Furthermore, the kerogen conversions or the oil yields obtained in the prior art differ substantially from the results obtained by using the present invention herein. The kerogen conversions in the prior art are low. Specifically, the kerogen conversions for Buchan, Friedman, and Waltrip teachings are 61%, 65% and 55% respectively, in all cases less than 80%. However, in one embodiment of the present invention the yield is nearly 90%.

SUMMARY OF THE INVENTION

I have discovered a novel process for recovering oil from oil shale containing kerogen which comprises contacting said oil shale at a reaction temperature of at least about 300° C. with steam having a partial pressure of at least about 450 psia and an organic solvent having a boiling point at ambient pressure of at least about 80° C.

DETAILED DESCRIPTION OF THE PROCESS

Any oil shale containing kerogen can be used in the invention herein. Generally, the shale is pulverized. For example, the shale can have a mesh size of at least about 10 but not in excess of about 400 using a U.S. Standard sieve, preferably at least about 20 but not in excess of about 200. The shale used in the examples herein came from shale deposits in the Western States of the United States, especially the States of Colorado and Wyoming. It is often referred to as Green River oil shale, and a description of its typical composition is reported by Stanfield, K. E., Frost, I. C., McAuley, W. S. and Smith, H. N. in Bureau of Mines Report of Investigations number 4825, 1951 entitled "Properties of Colorado Oil Shales", and also by Smith, John Ward in Bureau of Mines Report of Investigations number 5725, 1961 entitled "Ultimate Composition of Organic Material in Green River Oil Shale". However, this process is also applicable to oil shales from other areas, such as Chattanooga shale from Tennessee.

Any organic solvent, or a mixture of solvents in which the product oil is soluble, can be employed in the present invention. Preferably, any organic solvent or a mixture of organic solvents, which is a liquid under reaction conditions, most preferably a hydrocarbon solvent or a mixture of hydrocarbon solvents, which is a liquid under reaction conditions can be employed herein. The boiling point at ambient pressure of the solvent is at least about 80° C., preferably at least about 200° C., and is no higher than about 500° C., preferably no higher than about 450° C. Examples of organic solvents can include aromatics, such as benzene, 3-methylnaphthalene, phenol, quinone and quinoline; hydroaromatics, such as tetralin, hydrophenanthrenes and hydroanthracenes; aliphatics, such as hexane, cyclohexane, decane, cetane and decalin; alcohols, such as isopropanol and ethylene glycol; ketones, such as methyl ethyl ketone; and mixtures of organic compounds, such as product oil, shale oil, anthracene oil, diesel oil and coal liquids.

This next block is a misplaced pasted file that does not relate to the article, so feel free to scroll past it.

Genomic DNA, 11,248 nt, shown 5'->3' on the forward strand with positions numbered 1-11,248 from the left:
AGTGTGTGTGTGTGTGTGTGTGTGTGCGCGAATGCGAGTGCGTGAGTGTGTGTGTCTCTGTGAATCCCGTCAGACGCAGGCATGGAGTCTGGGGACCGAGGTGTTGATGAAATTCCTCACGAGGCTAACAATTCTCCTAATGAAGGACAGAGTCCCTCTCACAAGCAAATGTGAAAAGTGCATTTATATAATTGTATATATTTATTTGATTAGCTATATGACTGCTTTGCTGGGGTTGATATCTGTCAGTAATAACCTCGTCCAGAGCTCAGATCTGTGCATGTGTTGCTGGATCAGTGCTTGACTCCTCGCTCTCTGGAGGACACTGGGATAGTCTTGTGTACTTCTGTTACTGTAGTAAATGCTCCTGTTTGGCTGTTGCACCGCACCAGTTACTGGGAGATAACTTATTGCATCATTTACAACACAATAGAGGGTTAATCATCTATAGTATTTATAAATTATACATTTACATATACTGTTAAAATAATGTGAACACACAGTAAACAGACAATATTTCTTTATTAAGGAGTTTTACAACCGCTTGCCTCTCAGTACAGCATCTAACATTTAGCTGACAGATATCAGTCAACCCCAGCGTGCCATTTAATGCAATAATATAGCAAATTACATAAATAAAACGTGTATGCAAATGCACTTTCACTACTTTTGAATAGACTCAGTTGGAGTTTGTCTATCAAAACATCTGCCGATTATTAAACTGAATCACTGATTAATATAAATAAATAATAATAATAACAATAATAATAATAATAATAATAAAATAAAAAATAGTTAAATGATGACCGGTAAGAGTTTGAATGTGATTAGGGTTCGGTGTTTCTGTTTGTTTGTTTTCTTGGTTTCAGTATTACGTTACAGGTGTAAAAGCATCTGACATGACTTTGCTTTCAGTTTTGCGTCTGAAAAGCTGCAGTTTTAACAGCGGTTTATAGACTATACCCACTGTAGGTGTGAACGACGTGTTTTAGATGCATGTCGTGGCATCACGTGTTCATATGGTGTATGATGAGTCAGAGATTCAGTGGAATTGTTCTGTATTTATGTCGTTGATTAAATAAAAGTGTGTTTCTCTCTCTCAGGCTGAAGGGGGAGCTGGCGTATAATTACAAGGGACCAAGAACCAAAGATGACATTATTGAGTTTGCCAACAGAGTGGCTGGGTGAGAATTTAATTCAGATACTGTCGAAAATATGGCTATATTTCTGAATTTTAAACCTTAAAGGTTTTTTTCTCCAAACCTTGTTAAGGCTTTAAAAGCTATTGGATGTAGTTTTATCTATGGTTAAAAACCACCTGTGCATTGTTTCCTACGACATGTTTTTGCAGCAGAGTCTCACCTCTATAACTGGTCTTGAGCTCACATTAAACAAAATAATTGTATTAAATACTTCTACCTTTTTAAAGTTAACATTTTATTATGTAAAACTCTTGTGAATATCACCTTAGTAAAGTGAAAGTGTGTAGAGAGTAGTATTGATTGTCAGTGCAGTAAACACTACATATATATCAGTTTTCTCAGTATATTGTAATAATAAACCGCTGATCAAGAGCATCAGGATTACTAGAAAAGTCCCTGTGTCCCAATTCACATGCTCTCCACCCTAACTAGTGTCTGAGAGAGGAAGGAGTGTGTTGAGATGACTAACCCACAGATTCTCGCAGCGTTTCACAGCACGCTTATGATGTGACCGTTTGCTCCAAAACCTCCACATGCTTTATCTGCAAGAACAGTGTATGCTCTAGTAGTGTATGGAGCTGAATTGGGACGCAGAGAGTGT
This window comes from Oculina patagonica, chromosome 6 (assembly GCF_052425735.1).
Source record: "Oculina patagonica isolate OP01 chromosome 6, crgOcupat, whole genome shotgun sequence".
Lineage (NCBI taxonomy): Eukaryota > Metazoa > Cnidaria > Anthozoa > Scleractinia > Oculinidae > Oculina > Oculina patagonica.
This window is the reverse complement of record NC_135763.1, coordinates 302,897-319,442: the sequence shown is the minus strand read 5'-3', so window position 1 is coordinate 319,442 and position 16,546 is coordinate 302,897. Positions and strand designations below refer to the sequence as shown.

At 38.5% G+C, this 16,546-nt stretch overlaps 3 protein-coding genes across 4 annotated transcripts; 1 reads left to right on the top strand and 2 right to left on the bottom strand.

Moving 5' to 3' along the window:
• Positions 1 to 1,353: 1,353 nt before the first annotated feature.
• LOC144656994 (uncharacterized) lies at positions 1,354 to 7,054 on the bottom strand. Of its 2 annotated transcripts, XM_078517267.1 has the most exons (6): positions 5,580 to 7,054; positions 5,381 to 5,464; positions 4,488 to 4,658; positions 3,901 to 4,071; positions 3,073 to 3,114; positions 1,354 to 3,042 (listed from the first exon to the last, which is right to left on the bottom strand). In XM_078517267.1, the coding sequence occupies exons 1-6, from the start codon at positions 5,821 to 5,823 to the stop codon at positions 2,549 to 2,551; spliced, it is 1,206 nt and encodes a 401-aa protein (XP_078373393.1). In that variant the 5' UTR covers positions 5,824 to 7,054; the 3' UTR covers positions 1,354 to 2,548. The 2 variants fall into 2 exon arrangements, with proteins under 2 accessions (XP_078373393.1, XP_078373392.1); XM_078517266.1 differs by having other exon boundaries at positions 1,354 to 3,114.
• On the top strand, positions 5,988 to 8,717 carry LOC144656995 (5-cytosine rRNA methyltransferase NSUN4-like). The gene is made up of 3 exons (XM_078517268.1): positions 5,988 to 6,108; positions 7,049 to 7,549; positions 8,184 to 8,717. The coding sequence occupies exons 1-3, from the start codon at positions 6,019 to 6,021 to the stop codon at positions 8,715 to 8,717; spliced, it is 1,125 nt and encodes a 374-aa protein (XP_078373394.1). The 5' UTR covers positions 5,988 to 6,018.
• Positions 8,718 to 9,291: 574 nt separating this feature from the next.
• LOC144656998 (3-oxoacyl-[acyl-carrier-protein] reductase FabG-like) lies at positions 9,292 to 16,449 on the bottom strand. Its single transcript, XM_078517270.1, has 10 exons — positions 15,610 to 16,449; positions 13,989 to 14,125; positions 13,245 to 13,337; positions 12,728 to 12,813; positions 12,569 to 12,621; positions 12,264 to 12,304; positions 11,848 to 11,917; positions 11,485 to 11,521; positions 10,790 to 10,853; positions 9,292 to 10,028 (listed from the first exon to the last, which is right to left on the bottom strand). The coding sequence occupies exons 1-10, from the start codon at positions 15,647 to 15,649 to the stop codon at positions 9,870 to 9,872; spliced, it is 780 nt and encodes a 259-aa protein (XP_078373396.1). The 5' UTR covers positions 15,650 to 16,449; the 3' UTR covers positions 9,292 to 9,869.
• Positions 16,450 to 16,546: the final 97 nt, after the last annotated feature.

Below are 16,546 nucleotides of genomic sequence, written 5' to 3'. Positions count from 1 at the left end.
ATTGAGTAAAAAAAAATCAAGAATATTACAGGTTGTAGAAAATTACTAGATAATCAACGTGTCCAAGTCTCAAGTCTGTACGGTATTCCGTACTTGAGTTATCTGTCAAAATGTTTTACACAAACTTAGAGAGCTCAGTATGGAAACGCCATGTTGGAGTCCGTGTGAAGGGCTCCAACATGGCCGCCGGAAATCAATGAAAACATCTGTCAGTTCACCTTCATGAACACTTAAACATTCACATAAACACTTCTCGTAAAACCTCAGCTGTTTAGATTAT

The mixture of oil shale and solvent is contacted with steam having a partial pressure of steam of at least about 450 psia (3.1 MPa), preferably at least about 550 psia (3.8 MPa). The upper limit of the partial pressure of the steam is determined by the economics of operation, but, in no case does it appear necessary to go above about 2500 psia (17.2 MPa), preferably it is not necessary to go above about 2000 psia (13.8 MPa). The partial pressure of steam was determined as the difference between the total pressure in the reactor and pressure of all of the components therein other than steam.

The total pressure for the process of the present invention depends on the volatility of the solvent. In general, the total pressure is at least about 500 psia (3.5 MPa), preferably at least about 600 psia (4.2 MPa) but no higher than about 3000 psia (20.8 MPa), preferably no higher than about 2500 psia (17.2 MPa).